In other words, due to its lower levels of caffeine (compared to black coffee) as well as the ability of tea's antioxidants to regulate the absorption of caffeine, white and green teas are great for anybody seeking a more gentle and stable early-morning or mid-afternoon energy boost.
5. Tea may promote gut health
Gut health is a popular trend these days and for good reason: one of the most active and energy-consuming organs in the human body is the gut.
Only your brain, which acts as a control room for the entire body, requires even more energy than your digestive system.
This is understandable when you think about the work that is being performed by the gut:
breaking down the most diverse types of food
extracting nutrients from food
filtering out harmful elements as well as those of poor nutritional value
Now, consider all the work that must be done when you consume poor-quality, processed and unhealthy fast foods!
Then think about the incredible speed at which most folks gulp down their food when in a hurry.
You will begin to understand why your gut keeps busy cleaning up the mess of unhealthy eating and drinking habits.
Neglecting this sensitive part of your body can give rise to a host of unpleasant issues – from diabetes, obesity and arthritis to depression, heart problems and cancer.
Bottom line is be kind to your digestive system and it will be kind to you! Teas and herbal infusions, including antispasmodic and soothing teas such as chamomile tea, are a great way of doing that.
Black teas, in particular, are associated with creating an enabling environment for positive gut bacteria known for promoting gut health and reducing a number of bad gut bacteria, including things like salmonella.
This, in conjunction with its antimicrobial properties that flush out harmful substances in the gut, makes black teas a treat for your digestive system.
6. Tea may reduce the risks of heart disease and strokes
Strokes are the second leading cause of death worldwide. They happen when a blood vessel in your brain is either clogged or suddenly breaks.
Luckily, strokes are not inevitable and can to a very large extent be prevented through healthy habits, including a balanced diet, regular physical exercise, no smoking and moderation in alcohol consumption.
As a supplement to these healthy habits, tea can be a remarkable tool to help avoid diseases like strokes and promote a long and healthy life.
In a 10-year study among 74,961 people, there was a 32% lower stroke risk among people who drank four or more cups of black tea every day.
7. Tea may promote dental health
Sounds awesome, but how is that possible when generations of dentists blame black tea for staining teeth?
Researchers from India found that green tea promoted gum health.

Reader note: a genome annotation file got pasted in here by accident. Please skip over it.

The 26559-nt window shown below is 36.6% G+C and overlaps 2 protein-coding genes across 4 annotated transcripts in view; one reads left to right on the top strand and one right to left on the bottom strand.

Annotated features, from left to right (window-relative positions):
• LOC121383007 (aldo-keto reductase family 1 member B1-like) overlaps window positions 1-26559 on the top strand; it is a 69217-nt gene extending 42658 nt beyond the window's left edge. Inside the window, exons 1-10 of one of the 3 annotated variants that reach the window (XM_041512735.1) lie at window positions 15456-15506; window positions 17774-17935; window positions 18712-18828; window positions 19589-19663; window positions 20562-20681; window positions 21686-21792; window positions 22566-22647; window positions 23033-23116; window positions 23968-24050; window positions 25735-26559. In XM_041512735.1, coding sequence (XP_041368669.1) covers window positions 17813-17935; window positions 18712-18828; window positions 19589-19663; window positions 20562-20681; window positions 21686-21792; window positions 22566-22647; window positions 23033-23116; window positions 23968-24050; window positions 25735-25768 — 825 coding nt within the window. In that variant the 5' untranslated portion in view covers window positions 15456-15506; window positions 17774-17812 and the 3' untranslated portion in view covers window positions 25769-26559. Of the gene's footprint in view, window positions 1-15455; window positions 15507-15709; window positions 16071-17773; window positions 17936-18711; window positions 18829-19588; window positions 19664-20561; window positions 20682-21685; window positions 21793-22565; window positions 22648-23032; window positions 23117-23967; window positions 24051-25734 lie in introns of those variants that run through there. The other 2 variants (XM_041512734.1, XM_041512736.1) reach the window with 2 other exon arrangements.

Also tea, unlike many other beverages, actually does not attack tooth enamel and decreases the likelihood of tooth loss.
With all these facts and benefits laid out, now might be a good time to get into action and actually get you started on your tea adventure. Here's a final tip.
How do you brew your tea correctly?
Where possible, buy organic, high-quality loose leaf teas. They preserve the full tea leaf and with it the highest levels of health-promoting polyphenols and antioxidants.
For store-bought tea bags, add the tea bag to a mug and fill it with hot water (never boiling water as this destroys the tea leaves). The ideal temperature for green tea is 160 degrees to 180 degrees Fahrenheit.
For loose leaf tea, count 2-3 grams (or about half a teaspoon) of tea for every six ounces (or 180ml) of water in a strainer. Note that larger leaves need to steep longer than smaller ones.
Steep the tea for 3-5 minutes for black, 1-3 minutes for green tea (or less according to instructions), then remove the tea bag or leaves.
For stronger aroma, steep longer and/or add more leaves. For a more creamy and mild taste, add a splash of milk.
P.S. Tea is diuretic, i.e. it triggers your bladder, so we thought a heads-up might be appreciated.
That said, tea may make you go to the restroom more frequently, but it’s worth the minor inconvenience as this is a great way of benefiting from its detox properties that help flush toxins from your system. So, no harm in that.
Healthy Tea Resources
Our list of the top 10 healthy teas to drink on a daily basis.
An awesome excerpt from George Orwell’s less well known, yet all the more memorable piece “A Nice Cup of Tea”.
Access tasty, healthy tea-based recipes in our directory of healthy drinks.
An organic herbal tea shop offering a variety of hand-blended loose leaf and packaged teas.
High-quality kitchenware brand with a full range of thoughtfully designed tea kettles, pots and mugs.